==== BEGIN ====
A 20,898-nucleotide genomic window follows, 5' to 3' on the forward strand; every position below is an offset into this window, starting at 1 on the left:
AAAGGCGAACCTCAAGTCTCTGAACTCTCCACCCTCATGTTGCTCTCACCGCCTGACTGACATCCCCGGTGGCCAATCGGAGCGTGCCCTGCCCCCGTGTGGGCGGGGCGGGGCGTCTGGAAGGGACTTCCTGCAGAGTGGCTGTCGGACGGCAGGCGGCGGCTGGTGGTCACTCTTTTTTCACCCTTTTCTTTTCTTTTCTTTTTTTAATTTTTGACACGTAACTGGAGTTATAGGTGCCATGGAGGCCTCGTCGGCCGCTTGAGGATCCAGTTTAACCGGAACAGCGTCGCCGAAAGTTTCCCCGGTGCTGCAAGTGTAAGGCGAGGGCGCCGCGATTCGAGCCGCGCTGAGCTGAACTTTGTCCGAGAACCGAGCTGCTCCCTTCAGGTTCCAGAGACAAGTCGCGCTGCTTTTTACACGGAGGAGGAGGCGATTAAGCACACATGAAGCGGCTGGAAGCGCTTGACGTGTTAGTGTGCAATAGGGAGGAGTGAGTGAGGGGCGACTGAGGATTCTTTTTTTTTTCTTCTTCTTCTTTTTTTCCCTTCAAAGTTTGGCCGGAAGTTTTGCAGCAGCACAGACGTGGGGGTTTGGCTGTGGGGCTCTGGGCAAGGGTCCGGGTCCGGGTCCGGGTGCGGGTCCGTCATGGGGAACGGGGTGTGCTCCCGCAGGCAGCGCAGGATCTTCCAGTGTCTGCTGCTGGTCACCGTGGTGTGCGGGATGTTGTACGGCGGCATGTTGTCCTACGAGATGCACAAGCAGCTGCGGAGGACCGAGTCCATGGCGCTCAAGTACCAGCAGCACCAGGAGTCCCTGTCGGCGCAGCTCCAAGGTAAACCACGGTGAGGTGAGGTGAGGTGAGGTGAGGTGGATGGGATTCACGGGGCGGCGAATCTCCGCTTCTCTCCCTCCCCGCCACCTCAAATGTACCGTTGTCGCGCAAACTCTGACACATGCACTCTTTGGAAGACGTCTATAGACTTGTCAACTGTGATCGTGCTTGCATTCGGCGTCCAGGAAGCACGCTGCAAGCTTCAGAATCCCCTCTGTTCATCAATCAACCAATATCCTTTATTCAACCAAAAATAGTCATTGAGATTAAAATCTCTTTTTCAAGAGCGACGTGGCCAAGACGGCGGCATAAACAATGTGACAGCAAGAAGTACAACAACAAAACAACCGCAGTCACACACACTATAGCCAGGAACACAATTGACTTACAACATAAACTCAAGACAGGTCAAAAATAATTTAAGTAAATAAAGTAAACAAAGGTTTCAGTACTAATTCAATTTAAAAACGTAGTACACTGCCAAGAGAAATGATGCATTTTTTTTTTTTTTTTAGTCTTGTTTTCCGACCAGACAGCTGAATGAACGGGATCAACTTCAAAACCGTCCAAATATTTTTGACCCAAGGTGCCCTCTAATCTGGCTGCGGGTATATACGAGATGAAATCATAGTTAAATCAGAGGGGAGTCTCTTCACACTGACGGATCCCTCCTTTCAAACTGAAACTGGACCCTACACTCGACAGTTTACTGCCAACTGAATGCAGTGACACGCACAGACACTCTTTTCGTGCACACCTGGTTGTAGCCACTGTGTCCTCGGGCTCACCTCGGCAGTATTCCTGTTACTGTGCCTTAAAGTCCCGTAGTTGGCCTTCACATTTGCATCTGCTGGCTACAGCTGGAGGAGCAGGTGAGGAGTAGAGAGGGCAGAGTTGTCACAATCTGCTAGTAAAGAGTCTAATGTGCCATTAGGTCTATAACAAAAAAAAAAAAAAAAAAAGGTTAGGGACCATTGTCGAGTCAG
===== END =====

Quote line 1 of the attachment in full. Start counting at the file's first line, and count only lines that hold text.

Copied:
A 20,898-nucleotide genomic window follows, 5' to 3' on the forward strand; every position below is an offset into this window, starting at 1 on the left: